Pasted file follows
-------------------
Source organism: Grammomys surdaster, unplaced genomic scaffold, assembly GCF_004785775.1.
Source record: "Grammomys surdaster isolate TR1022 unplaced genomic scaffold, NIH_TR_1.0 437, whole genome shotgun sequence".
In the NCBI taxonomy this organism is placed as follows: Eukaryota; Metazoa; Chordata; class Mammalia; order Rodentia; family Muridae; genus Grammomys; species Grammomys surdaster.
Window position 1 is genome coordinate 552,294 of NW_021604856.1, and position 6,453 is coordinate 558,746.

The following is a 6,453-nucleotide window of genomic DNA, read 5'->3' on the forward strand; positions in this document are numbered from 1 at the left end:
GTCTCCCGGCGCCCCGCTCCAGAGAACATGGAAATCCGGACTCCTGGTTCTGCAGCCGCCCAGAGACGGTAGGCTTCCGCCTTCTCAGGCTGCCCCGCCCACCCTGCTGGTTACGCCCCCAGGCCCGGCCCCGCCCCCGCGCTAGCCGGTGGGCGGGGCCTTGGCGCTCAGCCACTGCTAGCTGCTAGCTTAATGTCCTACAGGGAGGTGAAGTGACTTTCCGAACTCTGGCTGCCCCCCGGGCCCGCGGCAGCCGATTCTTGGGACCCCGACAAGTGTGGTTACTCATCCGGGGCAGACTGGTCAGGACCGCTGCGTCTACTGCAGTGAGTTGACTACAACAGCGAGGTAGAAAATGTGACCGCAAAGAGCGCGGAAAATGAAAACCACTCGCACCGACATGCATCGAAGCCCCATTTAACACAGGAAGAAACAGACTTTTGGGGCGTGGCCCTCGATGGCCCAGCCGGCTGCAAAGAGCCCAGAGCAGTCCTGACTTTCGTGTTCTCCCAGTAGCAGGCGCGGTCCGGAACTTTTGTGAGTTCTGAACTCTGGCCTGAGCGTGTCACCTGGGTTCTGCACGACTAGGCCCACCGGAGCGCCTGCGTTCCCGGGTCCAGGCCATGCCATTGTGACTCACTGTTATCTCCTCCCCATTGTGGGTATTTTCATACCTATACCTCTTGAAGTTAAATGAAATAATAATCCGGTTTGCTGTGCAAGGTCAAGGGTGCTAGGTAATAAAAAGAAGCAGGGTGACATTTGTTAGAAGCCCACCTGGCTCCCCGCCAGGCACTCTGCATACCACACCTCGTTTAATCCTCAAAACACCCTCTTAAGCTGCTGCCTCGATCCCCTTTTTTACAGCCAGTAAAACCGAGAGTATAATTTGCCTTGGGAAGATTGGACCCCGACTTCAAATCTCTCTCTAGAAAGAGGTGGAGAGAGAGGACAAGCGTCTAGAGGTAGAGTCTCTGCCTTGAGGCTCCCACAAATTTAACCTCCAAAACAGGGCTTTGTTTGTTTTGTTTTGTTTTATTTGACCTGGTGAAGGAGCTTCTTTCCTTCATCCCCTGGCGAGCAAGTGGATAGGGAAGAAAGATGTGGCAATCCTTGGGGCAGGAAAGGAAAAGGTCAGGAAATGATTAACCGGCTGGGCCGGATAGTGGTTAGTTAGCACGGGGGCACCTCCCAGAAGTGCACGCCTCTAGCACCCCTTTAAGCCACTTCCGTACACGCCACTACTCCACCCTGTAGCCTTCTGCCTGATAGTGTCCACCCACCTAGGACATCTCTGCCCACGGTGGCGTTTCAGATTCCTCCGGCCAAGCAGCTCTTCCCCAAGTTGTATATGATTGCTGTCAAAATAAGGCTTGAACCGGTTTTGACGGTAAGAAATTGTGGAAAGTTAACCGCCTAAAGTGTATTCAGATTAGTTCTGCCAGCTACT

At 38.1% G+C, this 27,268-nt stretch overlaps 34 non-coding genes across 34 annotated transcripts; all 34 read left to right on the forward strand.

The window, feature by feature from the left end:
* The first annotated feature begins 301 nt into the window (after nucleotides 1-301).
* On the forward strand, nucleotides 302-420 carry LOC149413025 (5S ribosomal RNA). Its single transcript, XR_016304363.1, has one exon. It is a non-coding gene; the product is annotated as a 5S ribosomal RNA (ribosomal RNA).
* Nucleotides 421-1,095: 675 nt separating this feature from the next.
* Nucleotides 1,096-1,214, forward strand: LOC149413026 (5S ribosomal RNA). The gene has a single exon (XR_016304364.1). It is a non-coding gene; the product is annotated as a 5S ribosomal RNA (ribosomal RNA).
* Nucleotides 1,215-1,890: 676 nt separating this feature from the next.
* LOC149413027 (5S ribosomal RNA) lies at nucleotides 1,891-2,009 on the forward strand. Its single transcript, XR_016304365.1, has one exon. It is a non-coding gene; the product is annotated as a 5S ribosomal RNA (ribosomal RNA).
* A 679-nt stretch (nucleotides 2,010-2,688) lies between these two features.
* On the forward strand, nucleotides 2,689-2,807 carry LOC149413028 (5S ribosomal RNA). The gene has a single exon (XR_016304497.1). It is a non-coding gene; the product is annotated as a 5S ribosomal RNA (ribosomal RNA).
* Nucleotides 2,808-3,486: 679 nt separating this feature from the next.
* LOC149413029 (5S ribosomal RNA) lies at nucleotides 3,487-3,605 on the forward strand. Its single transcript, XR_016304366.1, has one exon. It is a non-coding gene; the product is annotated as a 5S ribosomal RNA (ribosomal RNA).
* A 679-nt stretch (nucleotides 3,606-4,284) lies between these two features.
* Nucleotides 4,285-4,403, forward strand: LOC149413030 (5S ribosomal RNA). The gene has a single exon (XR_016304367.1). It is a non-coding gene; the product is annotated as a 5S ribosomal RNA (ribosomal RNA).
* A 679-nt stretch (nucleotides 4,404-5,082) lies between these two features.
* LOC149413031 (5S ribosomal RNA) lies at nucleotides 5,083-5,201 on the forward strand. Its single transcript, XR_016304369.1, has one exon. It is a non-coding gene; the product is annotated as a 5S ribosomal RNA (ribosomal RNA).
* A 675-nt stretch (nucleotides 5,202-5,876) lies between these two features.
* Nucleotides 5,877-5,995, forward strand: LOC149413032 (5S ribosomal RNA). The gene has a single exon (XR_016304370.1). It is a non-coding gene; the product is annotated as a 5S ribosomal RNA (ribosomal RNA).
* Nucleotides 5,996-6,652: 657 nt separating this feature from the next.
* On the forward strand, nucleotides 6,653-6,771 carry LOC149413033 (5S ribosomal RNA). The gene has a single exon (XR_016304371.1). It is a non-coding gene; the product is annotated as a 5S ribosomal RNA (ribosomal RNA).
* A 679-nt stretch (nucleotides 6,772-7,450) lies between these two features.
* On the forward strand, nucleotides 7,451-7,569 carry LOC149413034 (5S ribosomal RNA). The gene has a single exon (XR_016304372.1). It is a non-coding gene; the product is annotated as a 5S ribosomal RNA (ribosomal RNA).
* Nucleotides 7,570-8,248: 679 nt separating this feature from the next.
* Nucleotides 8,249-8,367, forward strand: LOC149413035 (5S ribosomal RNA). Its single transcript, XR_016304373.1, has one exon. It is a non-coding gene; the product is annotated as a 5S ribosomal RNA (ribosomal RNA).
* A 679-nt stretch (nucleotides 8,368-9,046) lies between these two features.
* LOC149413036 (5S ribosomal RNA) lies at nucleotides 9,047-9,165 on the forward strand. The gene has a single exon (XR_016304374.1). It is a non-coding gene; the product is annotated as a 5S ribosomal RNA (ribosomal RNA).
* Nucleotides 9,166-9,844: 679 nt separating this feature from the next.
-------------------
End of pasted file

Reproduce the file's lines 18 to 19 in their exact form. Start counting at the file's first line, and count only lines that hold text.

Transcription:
* LOC149413029 (5S ribosomal RNA) lies at nucleotides 3,487-3,605 on the forward strand. Its single transcript, XR_016304366.1, has one exon. It is a non-coding gene; the product is annotated as a 5S ribosomal RNA (ribosomal RNA).
* A 679-nt stretch (nucleotides 3,606-4,284) lies between these two features.